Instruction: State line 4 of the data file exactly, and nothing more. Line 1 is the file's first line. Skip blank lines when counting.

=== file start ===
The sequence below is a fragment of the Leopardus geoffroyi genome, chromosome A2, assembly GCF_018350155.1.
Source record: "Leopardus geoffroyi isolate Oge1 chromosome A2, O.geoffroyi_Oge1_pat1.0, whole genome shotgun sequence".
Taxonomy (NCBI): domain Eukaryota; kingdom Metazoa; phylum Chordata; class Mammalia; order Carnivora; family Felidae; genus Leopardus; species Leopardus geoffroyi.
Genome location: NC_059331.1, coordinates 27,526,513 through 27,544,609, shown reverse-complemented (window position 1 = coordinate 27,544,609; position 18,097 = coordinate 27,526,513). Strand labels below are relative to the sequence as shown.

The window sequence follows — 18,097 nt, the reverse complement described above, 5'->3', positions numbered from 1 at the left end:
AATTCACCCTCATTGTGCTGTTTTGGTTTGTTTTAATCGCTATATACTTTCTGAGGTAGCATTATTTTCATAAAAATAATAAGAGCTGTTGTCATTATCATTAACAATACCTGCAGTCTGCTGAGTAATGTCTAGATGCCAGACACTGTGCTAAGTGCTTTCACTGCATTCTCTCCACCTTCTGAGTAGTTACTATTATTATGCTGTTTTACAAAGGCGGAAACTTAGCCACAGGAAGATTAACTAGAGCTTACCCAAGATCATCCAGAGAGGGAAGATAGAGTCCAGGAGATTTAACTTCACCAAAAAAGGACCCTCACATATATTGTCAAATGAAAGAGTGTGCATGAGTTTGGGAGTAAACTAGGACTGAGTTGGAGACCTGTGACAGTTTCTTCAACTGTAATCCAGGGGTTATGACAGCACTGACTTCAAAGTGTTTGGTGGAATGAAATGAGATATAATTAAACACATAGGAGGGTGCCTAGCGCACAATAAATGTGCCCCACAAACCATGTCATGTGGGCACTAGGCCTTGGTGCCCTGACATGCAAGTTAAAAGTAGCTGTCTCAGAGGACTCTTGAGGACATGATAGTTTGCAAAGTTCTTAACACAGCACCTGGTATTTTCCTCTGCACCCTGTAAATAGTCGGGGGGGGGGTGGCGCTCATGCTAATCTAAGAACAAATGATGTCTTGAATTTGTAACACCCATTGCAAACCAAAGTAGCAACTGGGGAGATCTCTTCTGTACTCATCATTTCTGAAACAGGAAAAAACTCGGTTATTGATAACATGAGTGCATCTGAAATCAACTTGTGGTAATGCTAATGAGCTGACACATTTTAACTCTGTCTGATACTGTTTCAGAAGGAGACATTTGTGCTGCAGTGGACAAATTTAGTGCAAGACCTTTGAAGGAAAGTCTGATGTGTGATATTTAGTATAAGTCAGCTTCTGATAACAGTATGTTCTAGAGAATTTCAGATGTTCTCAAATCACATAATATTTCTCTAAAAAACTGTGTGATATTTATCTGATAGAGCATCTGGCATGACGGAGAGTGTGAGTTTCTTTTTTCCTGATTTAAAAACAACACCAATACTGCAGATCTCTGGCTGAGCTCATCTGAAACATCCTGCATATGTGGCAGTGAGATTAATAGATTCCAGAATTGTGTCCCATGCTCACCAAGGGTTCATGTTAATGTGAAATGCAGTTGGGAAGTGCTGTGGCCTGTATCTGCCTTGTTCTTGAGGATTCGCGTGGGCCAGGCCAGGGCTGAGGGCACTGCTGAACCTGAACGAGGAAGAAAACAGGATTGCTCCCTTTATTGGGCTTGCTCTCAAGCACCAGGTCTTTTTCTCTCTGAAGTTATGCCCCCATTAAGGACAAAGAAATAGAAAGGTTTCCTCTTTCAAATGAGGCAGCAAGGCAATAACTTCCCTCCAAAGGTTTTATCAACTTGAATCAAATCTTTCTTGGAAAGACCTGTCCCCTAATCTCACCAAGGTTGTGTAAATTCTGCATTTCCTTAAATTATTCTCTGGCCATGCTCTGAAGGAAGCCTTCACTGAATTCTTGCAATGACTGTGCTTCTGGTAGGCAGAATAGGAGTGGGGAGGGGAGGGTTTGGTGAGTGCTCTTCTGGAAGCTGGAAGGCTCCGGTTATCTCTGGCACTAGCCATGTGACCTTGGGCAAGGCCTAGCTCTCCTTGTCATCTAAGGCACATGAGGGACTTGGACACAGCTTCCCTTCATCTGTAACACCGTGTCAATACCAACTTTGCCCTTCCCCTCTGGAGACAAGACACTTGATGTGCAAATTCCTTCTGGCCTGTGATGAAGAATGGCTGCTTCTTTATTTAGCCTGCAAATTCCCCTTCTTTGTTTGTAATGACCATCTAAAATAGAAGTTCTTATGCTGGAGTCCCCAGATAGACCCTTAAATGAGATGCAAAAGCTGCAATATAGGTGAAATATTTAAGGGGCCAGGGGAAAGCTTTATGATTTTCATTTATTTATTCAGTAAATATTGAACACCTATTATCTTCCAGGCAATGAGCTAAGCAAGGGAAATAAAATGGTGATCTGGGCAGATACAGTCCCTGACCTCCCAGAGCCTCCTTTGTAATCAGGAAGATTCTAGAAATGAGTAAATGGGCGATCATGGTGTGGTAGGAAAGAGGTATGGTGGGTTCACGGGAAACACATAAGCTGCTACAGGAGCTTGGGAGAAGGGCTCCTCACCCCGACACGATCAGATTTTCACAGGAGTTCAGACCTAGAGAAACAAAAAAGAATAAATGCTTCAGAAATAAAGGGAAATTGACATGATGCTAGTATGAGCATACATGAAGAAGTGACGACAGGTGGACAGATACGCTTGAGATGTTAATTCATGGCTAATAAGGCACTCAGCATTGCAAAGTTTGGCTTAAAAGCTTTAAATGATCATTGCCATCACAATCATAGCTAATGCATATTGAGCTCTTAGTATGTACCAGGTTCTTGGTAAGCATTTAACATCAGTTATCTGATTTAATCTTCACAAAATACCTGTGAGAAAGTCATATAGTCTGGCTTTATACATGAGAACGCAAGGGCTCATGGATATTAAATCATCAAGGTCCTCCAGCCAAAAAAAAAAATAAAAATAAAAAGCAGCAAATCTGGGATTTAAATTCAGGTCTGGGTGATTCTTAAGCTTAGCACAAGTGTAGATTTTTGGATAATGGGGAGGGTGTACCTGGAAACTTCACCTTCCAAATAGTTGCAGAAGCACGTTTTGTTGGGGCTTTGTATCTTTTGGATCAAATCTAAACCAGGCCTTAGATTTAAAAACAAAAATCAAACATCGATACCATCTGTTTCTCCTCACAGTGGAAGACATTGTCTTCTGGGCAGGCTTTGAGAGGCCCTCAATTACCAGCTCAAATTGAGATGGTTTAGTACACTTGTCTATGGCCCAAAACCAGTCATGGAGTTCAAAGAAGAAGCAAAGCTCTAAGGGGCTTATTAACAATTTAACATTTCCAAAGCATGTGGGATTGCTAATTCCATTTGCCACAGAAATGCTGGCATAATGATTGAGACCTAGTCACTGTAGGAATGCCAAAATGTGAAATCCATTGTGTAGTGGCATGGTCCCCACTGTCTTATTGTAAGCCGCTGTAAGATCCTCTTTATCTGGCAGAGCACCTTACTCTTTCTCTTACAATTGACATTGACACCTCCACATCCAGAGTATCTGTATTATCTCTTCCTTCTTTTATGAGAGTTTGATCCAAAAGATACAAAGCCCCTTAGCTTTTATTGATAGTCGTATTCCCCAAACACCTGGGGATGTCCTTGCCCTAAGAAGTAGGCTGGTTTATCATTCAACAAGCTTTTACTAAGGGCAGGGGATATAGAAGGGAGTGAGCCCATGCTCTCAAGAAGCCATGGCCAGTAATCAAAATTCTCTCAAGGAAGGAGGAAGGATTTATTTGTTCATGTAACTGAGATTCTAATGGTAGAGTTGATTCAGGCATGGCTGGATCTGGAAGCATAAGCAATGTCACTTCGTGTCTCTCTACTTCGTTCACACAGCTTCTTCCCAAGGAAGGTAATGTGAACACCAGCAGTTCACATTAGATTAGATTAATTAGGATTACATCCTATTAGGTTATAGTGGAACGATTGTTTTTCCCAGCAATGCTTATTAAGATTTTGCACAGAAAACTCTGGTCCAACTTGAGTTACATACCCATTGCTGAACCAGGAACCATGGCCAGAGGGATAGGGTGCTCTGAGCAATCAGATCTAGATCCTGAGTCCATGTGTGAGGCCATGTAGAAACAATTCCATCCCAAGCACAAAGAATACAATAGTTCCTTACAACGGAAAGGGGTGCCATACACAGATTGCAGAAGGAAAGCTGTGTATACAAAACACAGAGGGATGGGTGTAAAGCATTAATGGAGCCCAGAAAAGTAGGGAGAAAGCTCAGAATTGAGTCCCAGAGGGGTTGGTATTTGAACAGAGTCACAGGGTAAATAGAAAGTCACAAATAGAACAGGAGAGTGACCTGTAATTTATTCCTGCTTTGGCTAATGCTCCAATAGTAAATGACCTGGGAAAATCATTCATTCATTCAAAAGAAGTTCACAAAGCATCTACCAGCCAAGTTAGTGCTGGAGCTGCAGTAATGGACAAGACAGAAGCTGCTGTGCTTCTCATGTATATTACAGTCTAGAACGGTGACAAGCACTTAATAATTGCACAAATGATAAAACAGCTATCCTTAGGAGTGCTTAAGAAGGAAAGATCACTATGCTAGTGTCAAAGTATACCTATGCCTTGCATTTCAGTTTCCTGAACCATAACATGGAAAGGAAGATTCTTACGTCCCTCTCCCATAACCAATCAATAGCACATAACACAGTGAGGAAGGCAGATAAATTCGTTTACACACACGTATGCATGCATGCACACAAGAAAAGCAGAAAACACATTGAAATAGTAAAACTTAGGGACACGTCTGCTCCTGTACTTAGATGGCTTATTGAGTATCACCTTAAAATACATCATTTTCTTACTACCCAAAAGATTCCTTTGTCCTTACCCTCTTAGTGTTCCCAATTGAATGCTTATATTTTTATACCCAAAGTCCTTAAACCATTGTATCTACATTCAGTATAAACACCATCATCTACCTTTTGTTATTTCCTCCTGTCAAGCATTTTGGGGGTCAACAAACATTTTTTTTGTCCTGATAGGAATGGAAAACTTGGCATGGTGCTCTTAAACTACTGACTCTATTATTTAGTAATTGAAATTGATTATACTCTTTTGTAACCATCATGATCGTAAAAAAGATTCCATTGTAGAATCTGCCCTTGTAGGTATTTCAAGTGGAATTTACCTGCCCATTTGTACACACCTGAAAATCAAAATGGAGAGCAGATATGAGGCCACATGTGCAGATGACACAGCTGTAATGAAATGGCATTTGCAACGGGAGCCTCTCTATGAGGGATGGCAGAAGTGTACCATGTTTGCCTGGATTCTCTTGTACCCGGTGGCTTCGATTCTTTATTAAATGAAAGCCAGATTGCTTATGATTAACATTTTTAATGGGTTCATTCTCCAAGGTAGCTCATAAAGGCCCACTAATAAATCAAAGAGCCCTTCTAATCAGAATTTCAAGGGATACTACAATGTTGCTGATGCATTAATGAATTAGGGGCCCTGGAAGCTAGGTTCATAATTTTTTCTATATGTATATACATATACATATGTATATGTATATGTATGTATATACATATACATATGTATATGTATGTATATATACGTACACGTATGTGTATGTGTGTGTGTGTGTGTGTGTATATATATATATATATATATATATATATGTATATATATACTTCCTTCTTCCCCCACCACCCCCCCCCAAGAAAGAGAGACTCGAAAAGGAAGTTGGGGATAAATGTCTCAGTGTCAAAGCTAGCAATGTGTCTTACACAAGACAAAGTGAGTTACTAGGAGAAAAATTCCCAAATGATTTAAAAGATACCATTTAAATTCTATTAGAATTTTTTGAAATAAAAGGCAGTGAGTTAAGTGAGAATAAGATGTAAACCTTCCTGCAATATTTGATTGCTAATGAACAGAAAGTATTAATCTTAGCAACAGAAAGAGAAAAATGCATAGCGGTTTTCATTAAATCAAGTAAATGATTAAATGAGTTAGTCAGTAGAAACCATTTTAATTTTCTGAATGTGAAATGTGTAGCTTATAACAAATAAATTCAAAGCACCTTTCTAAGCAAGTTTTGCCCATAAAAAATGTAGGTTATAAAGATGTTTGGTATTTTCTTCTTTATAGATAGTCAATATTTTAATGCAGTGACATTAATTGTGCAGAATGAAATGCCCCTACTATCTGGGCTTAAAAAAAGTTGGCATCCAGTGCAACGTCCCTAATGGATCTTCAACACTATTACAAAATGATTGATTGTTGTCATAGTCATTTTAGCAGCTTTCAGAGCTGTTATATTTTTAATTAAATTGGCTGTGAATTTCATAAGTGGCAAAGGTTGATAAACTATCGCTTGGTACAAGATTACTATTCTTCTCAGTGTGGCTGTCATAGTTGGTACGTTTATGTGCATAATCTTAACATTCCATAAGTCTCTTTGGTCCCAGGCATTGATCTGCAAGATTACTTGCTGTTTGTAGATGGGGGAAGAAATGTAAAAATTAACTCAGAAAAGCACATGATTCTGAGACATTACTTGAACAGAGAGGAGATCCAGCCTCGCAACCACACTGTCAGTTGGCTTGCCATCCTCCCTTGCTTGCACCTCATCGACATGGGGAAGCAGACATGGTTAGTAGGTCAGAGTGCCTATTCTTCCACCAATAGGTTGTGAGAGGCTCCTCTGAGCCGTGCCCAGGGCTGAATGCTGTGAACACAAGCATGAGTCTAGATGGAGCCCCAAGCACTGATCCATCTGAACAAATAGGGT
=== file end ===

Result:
Genome location: NC_059331.1, coordinates 27,526,513 through 27,544,609, shown reverse-complemented (window position 1 = coordinate 27,544,609; position 18,097 = coordinate 27,526,513). Strand labels below are relative to the sequence as shown.